Password sharing seems to be everywhere in the news recently, from office data leaks to speculating if Netflix will send us all to jail. The actual case that sparked all this debate is United States v. Nosal. Nosal used a former colleague’s password to access his former employer’s database after leaving his position at an executive search firm. The Court ruled that this was illegal under the Computer Fraud and Abuse Act.
It sounds reasonable that logging into your ex-employer’s system to access “trade secrets” should be illegal, but the decision was so broad that it could be interpreted to include all types of password sharing.
Multiple sources have pointed out the ruling applies to seemingly innocuous account sharing, which is treated as a normal, everyday activity. Netflix has already stated they don’t care what you do with your password, but this story is a great reminder to talk to your employees about creating a secure account – and keeping it to themselves.
- It’s Complicated...
Different types of characters add additional levels of security to your password. Each password should contain a mix of uppercase letters, lowercase letters, numbers, and special characters.
- Length = Strength
All the special characters in the world won’t matter if your password is only eight characters long. Software security experts recommend a minimum length of 12-14 characters.
- Spell. It. Out.
Many employees avoid long passwords because they’re convinced they’ll forget longer ones. Using a passphrase is a great way to increase password length while making it more memorable rather than less. ‘I100%lovemy2Dogs!’ is much more memorable than ‘dsh226x’, and it’s more secure, too!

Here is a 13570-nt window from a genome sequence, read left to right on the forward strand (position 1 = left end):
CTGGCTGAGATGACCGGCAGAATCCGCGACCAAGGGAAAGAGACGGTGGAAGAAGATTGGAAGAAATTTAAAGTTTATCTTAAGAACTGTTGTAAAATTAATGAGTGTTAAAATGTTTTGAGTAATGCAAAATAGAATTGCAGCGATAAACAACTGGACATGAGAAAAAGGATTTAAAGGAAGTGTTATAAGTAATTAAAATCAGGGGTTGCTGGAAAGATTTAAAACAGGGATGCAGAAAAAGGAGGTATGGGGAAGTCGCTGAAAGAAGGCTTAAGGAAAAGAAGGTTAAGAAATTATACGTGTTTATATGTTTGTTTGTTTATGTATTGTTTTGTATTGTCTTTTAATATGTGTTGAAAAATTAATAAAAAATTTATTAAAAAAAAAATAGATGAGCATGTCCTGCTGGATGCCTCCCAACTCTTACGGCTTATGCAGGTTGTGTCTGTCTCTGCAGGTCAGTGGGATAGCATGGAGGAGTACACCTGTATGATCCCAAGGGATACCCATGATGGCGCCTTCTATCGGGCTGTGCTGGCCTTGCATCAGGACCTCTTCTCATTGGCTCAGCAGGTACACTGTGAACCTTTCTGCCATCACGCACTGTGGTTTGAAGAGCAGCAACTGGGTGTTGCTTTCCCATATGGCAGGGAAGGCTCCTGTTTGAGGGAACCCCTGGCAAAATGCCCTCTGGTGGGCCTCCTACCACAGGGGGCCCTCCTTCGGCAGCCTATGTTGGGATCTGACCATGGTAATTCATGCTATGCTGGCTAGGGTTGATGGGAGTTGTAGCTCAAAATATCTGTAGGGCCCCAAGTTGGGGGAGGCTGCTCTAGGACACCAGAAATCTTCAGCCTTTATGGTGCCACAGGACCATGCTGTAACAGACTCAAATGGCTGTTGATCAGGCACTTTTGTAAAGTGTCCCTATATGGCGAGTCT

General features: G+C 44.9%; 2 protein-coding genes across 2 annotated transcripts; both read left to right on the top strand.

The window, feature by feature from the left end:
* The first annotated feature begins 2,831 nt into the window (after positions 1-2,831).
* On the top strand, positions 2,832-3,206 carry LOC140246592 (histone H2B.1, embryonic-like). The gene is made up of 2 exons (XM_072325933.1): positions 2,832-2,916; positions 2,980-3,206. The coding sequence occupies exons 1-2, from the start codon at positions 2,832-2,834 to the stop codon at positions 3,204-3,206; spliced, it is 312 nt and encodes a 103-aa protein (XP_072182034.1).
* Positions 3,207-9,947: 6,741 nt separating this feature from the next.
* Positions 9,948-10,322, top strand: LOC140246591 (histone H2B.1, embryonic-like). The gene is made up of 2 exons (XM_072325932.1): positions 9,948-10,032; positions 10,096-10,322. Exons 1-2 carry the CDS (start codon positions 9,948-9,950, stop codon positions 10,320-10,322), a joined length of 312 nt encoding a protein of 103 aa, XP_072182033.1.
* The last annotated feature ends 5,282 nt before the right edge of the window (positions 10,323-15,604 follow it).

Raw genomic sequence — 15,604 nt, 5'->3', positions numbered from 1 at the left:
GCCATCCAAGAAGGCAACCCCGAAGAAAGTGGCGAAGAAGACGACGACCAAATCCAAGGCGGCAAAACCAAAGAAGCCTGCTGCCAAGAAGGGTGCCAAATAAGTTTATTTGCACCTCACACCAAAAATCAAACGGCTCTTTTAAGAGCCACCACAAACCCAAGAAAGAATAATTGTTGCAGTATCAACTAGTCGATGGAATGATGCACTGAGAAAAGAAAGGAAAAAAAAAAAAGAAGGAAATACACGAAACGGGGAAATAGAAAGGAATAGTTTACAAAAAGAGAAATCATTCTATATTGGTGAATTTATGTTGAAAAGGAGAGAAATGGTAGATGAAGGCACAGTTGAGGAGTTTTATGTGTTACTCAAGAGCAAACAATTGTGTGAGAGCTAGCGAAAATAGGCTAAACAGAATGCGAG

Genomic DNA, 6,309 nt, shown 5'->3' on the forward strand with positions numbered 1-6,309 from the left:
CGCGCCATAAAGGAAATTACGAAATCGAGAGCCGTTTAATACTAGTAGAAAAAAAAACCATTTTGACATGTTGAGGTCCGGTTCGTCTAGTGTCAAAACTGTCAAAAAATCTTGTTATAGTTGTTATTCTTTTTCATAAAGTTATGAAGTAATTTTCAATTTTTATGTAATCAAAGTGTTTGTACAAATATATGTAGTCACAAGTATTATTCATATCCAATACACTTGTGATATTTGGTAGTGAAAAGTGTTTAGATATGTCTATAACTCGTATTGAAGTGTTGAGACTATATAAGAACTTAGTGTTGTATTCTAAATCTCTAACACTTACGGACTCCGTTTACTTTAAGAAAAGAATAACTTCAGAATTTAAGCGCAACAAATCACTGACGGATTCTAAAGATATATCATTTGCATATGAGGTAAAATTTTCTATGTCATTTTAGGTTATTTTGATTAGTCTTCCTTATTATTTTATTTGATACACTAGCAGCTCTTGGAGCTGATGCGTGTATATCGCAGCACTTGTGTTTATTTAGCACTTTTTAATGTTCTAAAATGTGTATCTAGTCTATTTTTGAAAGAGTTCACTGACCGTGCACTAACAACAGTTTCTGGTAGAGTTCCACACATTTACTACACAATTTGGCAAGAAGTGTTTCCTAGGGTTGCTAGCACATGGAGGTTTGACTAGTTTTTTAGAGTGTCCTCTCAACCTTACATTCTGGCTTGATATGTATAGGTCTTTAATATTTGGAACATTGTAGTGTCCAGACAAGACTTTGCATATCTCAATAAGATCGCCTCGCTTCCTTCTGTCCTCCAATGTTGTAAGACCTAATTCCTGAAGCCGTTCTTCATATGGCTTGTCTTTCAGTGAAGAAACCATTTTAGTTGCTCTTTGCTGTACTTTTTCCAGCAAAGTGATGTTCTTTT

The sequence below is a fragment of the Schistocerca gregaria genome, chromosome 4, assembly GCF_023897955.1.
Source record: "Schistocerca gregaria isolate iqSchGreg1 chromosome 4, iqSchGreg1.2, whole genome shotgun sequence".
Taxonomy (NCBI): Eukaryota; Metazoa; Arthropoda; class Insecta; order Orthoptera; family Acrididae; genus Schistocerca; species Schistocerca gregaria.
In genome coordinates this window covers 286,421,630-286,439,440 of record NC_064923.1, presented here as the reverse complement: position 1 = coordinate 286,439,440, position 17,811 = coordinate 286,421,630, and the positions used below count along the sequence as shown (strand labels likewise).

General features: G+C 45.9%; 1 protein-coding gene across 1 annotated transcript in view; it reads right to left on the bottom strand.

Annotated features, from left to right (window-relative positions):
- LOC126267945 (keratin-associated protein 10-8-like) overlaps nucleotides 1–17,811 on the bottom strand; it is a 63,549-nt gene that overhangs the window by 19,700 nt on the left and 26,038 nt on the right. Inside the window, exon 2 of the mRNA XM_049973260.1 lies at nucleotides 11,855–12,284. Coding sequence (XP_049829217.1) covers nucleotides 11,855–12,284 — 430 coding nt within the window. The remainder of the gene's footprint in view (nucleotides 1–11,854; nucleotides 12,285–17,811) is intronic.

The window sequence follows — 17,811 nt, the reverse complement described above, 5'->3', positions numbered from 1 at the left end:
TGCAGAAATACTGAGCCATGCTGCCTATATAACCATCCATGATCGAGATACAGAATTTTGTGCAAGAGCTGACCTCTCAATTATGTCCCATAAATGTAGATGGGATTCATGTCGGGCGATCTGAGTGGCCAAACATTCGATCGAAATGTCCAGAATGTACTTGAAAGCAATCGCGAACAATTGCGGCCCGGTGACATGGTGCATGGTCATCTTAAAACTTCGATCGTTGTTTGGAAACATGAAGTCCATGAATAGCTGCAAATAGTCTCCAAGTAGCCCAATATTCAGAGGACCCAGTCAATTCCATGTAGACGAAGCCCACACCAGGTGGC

- Do go changing
Change passwords frequently, in case your password is compromised somehow. Keep a schedule, anywhere from 30 days to 6 months. This should be based on frequency of use and risk (your bank password needs a little more security than your account on that golf forum).
- No networking
If your employees work from home or use company devices outside of the office, make sure they only connect to your system from secure WiFi networks. The free WiFi at Starbucks is okay for quickly checking sports scores, but not for sensitive information; open networks make identity theft easy for hackers.
- Keep it secret. Keep it safe.
And, of course, make sure your employees know not to share their passwords with anyone, even coworkers. Allowing another coworker to use their password is a violation of the CFAA.
Creating great data security is a group effort. Make sure your employees know how to do their part.
Seeking more data info? Join our Dealing with Data Leaks: Creating Your Data Breach Response Plan webinar at 1PM CST on 8/2.